– Shake things up. Change the focus or politics of the game, introduce new elements, maybe throw in completely new, powerful groups which do not include many old players.
    – Talk to players. Some leading player might want to “step down” and take less of a lead role, someone you thought wanted to be a hero might be quite content in the low-key role he has and someone you always thought of as serving girl might have hidden dreams of becoming a soldier. You won’t know unless you ask.
    – Write a larp that is less focused on the highest hierarchies. Why not one where the plots are centered around the farmers and shoemakers, while the noblemen and -women are bystanders? It’s completely doable (done it myself) and may well turn out much better than former larps.
    – If none of the above works, why not take a pause and go larp somewhere else yourself, or start a completely new campaign?

  2. jason hubbard

    Here’s a wild idea: Why does there need to be a Pyramid? Why can’t it just be an even playing field?

    1. Murko Post author

      If a larp has progression, it expects a pyramid. Unfortunately, pyramid soon turns upside down and slowly turns into a circle before dying completely.

      1. Zeteni

        I believe you can have a progression system suffer too harshly from the inverted pyramid, but it has some stringent requirements:

        1. There needs to be a hard ceiling for the progression and that ceiling needs to be reachable with relative ease. (I’d say at most about two years of consistent play.)

        2. The disparity of power between someone at the top and the bottom needs to not be grossly large. In the case of combat, a low level PC should be able to stand side by side the high level PC and feel like the application of their skill, wit, and even game stats contribute significantly.

        The downfall of the inverted pyramid isn’t that it exists, but specifically how it interacts with the game. Thus a LARP’s design, if it’s implementing systems that will cause it to exist, must account for and explicitly try to mitigate the potential harm before it even happens.

        1. Zeteni

          Ugh, I meant NOT suffer too harshly. That’s what I get for not reading the comment through before posting.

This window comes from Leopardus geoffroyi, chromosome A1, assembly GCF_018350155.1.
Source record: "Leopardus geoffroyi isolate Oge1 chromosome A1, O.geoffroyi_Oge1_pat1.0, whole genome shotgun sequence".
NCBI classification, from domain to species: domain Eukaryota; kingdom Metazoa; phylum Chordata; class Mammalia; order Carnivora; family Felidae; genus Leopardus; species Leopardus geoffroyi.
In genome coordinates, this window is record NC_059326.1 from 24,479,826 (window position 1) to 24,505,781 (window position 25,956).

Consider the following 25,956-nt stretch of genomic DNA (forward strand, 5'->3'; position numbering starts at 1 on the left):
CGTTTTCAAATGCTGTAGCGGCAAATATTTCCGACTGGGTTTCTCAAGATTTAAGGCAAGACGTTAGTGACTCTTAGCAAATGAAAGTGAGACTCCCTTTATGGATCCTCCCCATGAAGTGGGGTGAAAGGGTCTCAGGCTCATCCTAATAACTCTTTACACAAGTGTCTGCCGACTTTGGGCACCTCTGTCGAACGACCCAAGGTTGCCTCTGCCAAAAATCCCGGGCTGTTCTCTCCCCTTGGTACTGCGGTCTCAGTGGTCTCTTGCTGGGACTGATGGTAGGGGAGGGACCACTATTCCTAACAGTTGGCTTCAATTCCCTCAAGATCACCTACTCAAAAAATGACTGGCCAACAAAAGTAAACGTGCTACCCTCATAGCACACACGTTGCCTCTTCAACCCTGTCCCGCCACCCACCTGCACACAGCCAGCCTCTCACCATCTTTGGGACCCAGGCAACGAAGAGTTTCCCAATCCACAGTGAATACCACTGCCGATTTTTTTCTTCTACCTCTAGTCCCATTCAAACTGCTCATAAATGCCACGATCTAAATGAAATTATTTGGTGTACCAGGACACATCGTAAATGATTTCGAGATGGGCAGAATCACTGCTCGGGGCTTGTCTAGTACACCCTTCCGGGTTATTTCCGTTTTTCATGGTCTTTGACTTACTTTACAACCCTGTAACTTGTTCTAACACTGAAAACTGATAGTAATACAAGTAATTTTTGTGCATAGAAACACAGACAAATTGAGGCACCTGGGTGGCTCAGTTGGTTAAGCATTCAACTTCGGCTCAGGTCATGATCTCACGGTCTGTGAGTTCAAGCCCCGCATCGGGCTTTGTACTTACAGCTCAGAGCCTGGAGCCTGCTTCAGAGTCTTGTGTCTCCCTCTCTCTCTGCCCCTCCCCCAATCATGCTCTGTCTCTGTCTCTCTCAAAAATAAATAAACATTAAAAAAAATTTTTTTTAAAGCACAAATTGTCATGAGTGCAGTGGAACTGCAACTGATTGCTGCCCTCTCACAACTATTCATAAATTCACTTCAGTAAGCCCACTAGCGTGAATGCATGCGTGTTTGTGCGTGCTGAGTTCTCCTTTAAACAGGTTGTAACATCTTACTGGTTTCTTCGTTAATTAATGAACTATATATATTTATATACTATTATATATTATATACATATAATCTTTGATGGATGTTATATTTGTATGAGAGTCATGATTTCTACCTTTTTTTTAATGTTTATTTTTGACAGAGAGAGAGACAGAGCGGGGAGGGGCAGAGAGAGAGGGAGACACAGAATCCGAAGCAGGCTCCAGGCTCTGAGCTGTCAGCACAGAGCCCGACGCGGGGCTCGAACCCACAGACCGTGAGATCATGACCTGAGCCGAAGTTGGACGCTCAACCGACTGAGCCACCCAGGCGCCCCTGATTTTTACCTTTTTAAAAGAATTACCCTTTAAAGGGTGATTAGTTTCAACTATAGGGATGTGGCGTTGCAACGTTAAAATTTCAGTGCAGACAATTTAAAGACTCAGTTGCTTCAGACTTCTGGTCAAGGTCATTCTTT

2. Matt Zophiel

          One thing I saw in a tabletop system that I really liked went like this:
          There’s a list of about 20 options for improvement. When you get 5 XP, you pick one option.
          Five of those options can’t be unlocked until you’ve gotten 5 of the basic options.
          Each time you pick an improvement, you cross it off. So the list of options narrows over time.
          Two of your advanced options are “start a new character” and “retire a character to safety”.

          Therefore every character has a limited life span. The quicker you accumulate game bennies, the quicker you have no option left except retirement. Now this means, more or less, that once your initial players “graduate off the top”, you’re essentially playing a new campaign in the same setting but I think that can be a good thing. It creates a more epic, multi-generational feel. I’d love to see something like that tried in a LARP system.

          1. Murko Post author

            You probably saw it in Apocalypse World RPG. We played it for a while and it’s great. I toyed with the idea of high level characters ascending to godhood or turning into some sort of deathless entities that need to be killed, so leveling would be like a curse. Unfortunately, I don’t run any big larps and if I did they wouldn’t have extreme progression or a power struggle, but I hope other people learn from this 🙂

          2. Matt Zophiel